That’s Farming editor, Catherina Cunnane, in conversation with Claire Dolan, a 22-year-old UCD animal science graduate, with no farming background, in this week’s Women in Ag series.
“I am from Kiltoom in County Roscommon, on the outskirts of Athlone.
I do not come from a farming background – my uncle would have a suckler farm, but that would be the only connection I had to farming growing up.
But, I have always had an interest in farming and animals from a young age.
Then, I took agricultural science as a subject choice for my Leaving Cert – I absolutely loved it and found it very interesting, and I was keen to learn more.
I started studying animal science at UCD in 2018 after my Leaving Certificate, and I graduated in September of this year after completing the four years.
It was a last-minute decision to put ag science in UCD on my CAO application.
Originally, I had nursing in Limerick down on my CAO but decided to change it last minute before the deadline, and I can honestly say it was the best decision I ever made.
I chose UCD as it had a great reputation within the agricultural industry, and the graduates were highly sought after.
I completed my work placements across four different farms in six months, and I enjoyed every minute.
The work placements, as part of the course, are highly beneficial, and you make great friends and connections from doing them.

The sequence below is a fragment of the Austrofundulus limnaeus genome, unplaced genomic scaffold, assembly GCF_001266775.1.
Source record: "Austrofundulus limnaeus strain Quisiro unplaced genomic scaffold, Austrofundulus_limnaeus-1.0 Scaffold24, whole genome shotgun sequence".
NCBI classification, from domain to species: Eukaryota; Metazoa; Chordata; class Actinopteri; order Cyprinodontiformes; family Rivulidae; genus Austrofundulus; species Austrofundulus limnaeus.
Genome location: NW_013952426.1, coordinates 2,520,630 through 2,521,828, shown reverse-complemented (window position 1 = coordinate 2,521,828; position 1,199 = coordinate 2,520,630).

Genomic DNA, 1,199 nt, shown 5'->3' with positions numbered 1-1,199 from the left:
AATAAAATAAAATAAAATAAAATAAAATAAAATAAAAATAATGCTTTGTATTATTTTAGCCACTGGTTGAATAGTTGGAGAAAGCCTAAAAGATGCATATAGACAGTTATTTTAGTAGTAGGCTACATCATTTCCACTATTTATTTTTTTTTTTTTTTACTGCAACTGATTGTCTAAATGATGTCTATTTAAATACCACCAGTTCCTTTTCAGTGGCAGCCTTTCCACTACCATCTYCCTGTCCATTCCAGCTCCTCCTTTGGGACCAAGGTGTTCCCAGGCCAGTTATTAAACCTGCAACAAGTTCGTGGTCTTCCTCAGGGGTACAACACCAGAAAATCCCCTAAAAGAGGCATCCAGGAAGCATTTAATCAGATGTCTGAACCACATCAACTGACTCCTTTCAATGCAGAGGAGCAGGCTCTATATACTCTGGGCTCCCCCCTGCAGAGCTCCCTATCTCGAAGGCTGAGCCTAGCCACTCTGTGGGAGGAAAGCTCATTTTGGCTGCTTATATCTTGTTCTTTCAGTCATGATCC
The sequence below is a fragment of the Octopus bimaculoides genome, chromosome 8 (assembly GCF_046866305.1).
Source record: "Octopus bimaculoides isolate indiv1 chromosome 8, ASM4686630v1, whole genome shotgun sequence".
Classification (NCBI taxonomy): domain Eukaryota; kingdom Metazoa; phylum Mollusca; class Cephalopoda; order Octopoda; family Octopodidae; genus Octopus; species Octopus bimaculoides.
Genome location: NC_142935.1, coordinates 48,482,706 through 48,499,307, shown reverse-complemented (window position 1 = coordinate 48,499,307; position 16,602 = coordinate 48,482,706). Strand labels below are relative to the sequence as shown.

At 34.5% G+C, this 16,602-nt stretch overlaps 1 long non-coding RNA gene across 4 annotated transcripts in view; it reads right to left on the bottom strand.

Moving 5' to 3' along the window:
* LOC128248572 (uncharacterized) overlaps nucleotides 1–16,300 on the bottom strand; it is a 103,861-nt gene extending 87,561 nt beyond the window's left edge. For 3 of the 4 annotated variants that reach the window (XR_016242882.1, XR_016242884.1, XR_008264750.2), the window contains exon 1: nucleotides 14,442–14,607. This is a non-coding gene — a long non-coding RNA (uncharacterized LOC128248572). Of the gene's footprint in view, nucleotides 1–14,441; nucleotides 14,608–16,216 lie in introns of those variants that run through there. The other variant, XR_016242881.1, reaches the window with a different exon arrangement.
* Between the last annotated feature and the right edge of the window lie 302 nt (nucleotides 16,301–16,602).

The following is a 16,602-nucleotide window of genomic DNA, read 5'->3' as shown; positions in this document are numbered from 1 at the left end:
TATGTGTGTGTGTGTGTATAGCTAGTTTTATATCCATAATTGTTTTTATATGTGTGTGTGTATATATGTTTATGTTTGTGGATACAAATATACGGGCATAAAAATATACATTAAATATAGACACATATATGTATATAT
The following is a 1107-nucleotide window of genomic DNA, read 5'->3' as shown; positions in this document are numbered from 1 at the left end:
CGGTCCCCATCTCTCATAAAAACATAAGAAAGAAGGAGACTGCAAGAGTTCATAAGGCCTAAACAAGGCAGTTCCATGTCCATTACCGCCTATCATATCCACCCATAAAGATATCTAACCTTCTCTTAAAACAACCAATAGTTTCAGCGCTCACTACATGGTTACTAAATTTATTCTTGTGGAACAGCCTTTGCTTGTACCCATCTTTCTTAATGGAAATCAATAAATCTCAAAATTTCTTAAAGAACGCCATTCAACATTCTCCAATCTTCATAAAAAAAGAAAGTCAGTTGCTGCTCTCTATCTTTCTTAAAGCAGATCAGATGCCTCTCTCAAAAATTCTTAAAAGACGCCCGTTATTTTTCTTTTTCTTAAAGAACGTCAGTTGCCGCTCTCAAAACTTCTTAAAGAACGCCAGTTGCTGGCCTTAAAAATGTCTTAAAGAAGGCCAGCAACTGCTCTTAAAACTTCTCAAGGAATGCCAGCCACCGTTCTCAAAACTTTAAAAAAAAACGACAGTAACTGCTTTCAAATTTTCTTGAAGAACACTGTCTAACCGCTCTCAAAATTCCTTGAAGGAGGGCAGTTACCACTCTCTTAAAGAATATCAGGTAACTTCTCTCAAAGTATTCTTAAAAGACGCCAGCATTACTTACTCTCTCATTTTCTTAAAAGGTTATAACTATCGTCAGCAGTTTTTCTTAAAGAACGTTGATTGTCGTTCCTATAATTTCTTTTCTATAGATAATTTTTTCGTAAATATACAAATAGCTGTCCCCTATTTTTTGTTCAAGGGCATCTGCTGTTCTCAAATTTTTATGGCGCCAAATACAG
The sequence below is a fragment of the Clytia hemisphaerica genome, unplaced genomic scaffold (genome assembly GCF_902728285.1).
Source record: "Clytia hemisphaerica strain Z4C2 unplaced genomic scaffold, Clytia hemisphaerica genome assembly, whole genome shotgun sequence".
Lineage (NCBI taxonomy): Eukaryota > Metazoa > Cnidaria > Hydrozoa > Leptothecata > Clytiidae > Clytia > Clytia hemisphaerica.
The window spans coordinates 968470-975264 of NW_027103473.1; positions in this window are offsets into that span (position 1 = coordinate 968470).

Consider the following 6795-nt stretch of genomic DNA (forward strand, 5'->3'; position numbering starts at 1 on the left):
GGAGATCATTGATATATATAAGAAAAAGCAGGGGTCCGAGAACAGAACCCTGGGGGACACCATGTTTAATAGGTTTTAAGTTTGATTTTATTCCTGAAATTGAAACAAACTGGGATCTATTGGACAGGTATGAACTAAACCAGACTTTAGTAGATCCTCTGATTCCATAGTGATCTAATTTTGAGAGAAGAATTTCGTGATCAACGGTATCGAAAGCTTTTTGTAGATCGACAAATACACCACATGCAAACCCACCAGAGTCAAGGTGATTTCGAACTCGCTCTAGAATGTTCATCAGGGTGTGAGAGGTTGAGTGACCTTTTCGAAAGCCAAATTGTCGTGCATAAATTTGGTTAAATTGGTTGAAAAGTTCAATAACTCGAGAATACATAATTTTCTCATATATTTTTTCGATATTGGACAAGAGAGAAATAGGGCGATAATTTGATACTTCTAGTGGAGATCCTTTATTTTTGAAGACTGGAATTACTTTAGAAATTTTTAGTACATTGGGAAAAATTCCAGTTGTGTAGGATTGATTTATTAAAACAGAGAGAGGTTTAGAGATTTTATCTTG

I was on work placement from March 2020, which was during the COVID lockdowns.
COVID made it challenging trying to get work placement and prevented us from going abroad, but it did not stop me from gaining the practical skills of farming that I can bring with me into the future.
The practical skills you gain from being on a working farm are skills you cannot teach in the lecture hall.
It is about getting hands-on on the farm and experiencing all aspects of farming life.
I absolutely loved every minute of placement and enjoyed being out on working farms.
The highlight of my animal science degree was definitely being a member of Ag Soc for four years.
All of the Ag Soc events were a great way to make friends and get to go on nights out like mystery tours and charity boxing nights, all while raising money for charity.
Last year, I took up the role of secretary on the Ag Soc committee, and I enjoyed every minute of it.
It is a lot of work organising the events as a committee, and it takes a lot of time and organisation, but it was worth it in the end as we managed to raise €60,000 for two worthy charities last year – Hooves for Hospice and the Community Air Ambulance.
Women in Ag
As a young female in the industry, the majority of the time, I feel I am treated the same.
Finding farm work is difficult as a lot of farmers want a male so they can ‘pull and drag’ and operate machinery.
That would be the main thing that I would have come across. Women are definitely capable of doing the same, but I think it is just a matter of tradition having men work the farm among the older generations.
However, it is definitely changing in the right direction, and it is not as common anymore.